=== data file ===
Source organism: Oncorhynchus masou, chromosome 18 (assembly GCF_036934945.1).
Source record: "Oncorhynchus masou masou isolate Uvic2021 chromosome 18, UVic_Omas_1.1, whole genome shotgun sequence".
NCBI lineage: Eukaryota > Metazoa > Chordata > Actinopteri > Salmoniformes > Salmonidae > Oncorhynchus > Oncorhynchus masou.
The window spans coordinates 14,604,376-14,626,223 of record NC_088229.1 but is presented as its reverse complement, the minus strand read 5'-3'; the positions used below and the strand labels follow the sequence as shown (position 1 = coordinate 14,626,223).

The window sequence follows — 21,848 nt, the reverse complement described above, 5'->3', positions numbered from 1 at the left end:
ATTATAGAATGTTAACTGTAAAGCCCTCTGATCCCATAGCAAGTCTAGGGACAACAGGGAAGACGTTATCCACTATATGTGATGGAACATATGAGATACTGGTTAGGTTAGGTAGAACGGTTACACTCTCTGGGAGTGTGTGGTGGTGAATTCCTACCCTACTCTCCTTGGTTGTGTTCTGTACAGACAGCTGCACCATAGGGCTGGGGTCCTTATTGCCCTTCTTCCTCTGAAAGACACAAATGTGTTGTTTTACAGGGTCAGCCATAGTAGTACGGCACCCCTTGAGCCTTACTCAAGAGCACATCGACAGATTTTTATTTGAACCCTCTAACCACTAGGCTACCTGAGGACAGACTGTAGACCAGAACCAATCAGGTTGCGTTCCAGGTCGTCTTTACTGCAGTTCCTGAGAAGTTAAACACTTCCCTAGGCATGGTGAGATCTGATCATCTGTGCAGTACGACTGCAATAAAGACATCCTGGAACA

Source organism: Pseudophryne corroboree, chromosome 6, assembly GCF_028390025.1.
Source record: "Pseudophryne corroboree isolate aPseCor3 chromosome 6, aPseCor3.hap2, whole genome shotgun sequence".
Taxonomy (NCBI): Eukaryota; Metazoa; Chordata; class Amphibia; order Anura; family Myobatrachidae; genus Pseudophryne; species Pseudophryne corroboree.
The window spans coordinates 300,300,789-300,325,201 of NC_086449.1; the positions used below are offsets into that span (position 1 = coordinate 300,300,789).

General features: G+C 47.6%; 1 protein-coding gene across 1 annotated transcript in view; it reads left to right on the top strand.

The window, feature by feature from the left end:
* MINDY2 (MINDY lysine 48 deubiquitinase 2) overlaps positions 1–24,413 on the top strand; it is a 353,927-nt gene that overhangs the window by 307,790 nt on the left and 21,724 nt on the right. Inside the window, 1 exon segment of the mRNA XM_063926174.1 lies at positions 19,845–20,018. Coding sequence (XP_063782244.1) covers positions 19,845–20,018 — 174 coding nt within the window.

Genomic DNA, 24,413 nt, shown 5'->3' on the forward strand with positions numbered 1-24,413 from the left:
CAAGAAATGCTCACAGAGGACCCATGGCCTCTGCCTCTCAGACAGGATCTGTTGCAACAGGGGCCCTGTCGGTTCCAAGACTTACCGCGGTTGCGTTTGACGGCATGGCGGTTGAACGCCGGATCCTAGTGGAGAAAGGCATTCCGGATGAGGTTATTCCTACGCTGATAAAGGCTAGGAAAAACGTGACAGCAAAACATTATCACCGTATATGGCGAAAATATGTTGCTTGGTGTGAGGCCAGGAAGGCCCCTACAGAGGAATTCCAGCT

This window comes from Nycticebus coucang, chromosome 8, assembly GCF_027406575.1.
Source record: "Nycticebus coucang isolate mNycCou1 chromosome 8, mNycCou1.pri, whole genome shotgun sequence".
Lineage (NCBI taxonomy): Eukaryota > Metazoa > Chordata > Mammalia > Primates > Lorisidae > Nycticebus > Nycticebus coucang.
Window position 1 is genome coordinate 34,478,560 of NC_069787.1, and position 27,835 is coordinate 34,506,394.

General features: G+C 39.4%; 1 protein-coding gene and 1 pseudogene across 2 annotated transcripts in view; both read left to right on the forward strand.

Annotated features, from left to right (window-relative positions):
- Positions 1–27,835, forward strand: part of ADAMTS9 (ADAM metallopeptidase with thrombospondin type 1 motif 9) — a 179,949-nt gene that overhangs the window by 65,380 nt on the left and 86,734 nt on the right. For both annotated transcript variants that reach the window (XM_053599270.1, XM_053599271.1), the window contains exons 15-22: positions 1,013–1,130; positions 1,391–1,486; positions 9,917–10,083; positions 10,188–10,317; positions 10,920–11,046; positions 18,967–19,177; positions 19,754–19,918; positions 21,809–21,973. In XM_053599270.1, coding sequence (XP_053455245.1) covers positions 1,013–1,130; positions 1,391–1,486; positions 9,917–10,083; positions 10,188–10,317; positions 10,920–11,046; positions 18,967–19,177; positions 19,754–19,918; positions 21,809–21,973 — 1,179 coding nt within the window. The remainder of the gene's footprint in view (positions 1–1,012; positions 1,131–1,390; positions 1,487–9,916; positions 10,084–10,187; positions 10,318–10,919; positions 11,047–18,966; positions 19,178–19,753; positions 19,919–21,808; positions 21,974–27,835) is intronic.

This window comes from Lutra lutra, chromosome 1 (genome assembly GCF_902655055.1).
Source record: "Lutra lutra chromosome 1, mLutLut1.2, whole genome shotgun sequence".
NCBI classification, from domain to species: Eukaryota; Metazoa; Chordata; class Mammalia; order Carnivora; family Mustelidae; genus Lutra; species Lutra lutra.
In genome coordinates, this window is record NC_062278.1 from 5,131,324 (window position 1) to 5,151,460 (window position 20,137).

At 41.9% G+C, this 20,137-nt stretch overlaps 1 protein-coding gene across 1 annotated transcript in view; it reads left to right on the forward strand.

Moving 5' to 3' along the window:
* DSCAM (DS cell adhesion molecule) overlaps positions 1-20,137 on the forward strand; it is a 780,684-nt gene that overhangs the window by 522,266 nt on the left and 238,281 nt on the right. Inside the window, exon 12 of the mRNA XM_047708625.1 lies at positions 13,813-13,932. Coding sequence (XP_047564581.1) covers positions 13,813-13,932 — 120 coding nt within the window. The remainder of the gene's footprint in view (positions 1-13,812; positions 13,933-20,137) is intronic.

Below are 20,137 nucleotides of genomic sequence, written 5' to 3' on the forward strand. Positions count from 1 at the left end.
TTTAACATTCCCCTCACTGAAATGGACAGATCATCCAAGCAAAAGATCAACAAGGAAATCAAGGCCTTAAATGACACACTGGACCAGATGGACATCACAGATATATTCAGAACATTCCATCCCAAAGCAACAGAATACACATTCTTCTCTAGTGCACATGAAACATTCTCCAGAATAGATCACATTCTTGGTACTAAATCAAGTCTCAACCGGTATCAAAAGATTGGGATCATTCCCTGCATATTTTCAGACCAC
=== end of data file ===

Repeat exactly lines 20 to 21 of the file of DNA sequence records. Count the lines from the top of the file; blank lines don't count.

General features: G+C 39.4%; 1 protein-coding gene and 1 pseudogene across 2 annotated transcripts in view; both read left to right on the forward strand.

Annotated features, from left to right (window-relative positions):